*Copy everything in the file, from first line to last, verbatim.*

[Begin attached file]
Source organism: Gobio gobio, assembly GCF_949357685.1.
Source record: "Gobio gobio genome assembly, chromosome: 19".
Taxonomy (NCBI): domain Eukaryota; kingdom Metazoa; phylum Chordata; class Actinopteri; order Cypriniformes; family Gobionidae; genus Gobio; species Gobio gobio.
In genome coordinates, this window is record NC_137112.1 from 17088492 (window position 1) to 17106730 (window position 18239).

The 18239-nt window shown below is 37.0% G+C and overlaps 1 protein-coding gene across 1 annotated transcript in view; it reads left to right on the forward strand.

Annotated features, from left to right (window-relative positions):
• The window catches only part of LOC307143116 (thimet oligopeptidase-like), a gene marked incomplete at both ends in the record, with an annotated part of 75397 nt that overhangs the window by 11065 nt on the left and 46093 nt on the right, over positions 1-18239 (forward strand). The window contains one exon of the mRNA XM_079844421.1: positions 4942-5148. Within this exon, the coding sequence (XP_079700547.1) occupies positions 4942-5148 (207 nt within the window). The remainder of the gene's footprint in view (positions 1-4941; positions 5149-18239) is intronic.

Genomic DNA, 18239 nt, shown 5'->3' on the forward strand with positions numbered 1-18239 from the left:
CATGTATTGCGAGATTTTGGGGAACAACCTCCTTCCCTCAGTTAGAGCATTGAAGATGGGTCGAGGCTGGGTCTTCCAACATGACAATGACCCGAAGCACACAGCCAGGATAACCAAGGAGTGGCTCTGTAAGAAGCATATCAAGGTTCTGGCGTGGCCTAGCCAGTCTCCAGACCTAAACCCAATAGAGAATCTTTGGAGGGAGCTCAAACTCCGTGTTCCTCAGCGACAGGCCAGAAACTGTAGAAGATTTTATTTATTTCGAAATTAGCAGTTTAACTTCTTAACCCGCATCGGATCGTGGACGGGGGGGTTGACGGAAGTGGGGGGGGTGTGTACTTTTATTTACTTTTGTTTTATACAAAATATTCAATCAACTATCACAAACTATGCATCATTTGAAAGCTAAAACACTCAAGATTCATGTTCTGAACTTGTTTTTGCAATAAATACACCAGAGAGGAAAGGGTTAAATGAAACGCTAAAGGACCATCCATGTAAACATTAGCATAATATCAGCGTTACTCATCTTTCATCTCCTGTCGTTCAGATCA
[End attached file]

Source organism: Gobio gobio, assembly GCF_949357685.1.
Source record: "Gobio gobio genome assembly, chromosome: 19".
Taxonomy (NCBI): domain Eukaryota; kingdom Metazoa; phylum Chordata; class Actinopteri; order Cypriniformes; family Gobionidae; genus Gobio; species Gobio gobio.
In genome coordinates, this window is record NC_137112.1 from 17088492 (window position 1) to 17106730 (window position 18239).

The 18239-nt window shown below is 37.0% G+C and overlaps 1 protein-coding gene across 1 annotated transcript in view; it reads left to right on the forward strand.

Annotated features, from left to right (window-relative positions):
• The window catches only part of LOC307143116 (thimet oligopeptidase-like), a gene marked incomplete at both ends in the record, with an annotated part of 75397 nt that overhangs the window by 11065 nt on the left and 46093 nt on the right, over positions 1-18239 (forward strand). The window contains one exon of the mRNA XM_079844421.1: positions 4942-5148. Within this exon, the coding sequence (XP_079700547.1) occupies positions 4942-5148 (207 nt within the window). The remainder of the gene's footprint in view (positions 1-4941; positions 5149-18239) is intronic.

Genomic DNA, 18239 nt, shown 5'->3' on the forward strand with positions numbered 1-18239 from the left:
CATGTATTGCGAGATTTTGGGGAACAACCTCCTTCCCTCAGTTAGAGCATTGAAGATGGGTCGAGGCTGGGTCTTCCAACATGACAATGACCCGAAGCACACAGCCAGGATAACCAAGGAGTGGCTCTGTAAGAAGCATATCAAGGTTCTGGCGTGGCCTAGCCAGTCTCCAGACCTAAACCCAATAGAGAATCTTTGGAGGGAGCTCAAACTCCGTGTTCCTCAGCGACAGGCCAGAAACTGTAGAAGATTTTATTTATTTCGAAATTAGCAGTTTAACTTCTTAACCCGCATCGGATCGTGGACGGGGGGGTTGACGGAAGTGGGGGGGGTGTGTACTTTTATTTACTTTTGTTTTATACAAAATATTCAATCAACTATCACAAACTATGCATCATTTGAAAGCTAAAACACTCAAGATTCATGTTCTGAACTTGTTTTTGCAATAAATACACCAGAGAGGAAAGGGTTAAATGAAACGCTAAAGGACCATCCATGTAAACATTAGCATAATATCAGCGTTACTCATCTTTCATCTCCTGTCGTTCAGATCA